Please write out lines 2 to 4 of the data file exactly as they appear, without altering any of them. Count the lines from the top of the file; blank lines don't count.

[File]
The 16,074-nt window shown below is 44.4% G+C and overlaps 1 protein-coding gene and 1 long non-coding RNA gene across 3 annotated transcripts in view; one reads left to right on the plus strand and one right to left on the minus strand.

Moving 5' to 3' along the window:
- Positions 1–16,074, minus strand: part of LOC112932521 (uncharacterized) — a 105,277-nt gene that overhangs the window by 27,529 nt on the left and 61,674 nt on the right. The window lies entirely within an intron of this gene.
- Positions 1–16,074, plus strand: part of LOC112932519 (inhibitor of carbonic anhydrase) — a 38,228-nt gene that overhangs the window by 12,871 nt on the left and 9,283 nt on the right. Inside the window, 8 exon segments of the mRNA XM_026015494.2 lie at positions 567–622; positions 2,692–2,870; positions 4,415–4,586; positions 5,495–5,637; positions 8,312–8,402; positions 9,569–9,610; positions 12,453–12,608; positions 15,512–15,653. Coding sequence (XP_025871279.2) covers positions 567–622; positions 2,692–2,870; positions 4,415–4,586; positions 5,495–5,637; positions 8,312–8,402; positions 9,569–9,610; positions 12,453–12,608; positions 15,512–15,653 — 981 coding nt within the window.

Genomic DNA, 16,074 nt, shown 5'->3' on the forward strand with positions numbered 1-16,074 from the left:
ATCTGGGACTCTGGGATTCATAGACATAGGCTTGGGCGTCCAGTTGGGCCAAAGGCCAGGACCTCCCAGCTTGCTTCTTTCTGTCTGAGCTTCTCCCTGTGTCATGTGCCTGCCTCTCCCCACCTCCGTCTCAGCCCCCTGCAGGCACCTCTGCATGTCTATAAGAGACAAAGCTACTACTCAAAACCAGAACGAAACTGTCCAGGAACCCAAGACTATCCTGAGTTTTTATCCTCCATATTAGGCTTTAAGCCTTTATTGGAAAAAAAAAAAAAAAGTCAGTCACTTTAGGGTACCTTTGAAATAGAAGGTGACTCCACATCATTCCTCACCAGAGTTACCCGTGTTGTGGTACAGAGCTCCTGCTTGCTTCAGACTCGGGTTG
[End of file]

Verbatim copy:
Moving 5' to 3' along the window:
- Positions 1–16,074, minus strand: part of LOC112932521 (uncharacterized) — a 105,277-nt gene that overhangs the window by 27,529 nt on the left and 61,674 nt on the right. The window lies entirely within an intron of this gene.
- Positions 1–16,074, plus strand: part of LOC112932519 (inhibitor of carbonic anhydrase) — a 38,228-nt gene that overhangs the window by 12,871 nt on the left and 9,283 nt on the right. Inside the window, 8 exon segments of the mRNA XM_026015494.2 lie at positions 567–622; positions 2,692–2,870; positions 4,415–4,586; positions 5,495–5,637; positions 8,312–8,402; positions 9,569–9,610; positions 12,453–12,608; positions 15,512–15,653. Coding sequence (XP_025871279.2) covers positions 567–622; positions 2,692–2,870; positions 4,415–4,586; positions 5,495–5,637; positions 8,312–8,402; positions 9,569–9,610; positions 12,453–12,608; positions 15,512–15,653 — 981 coding nt within the window.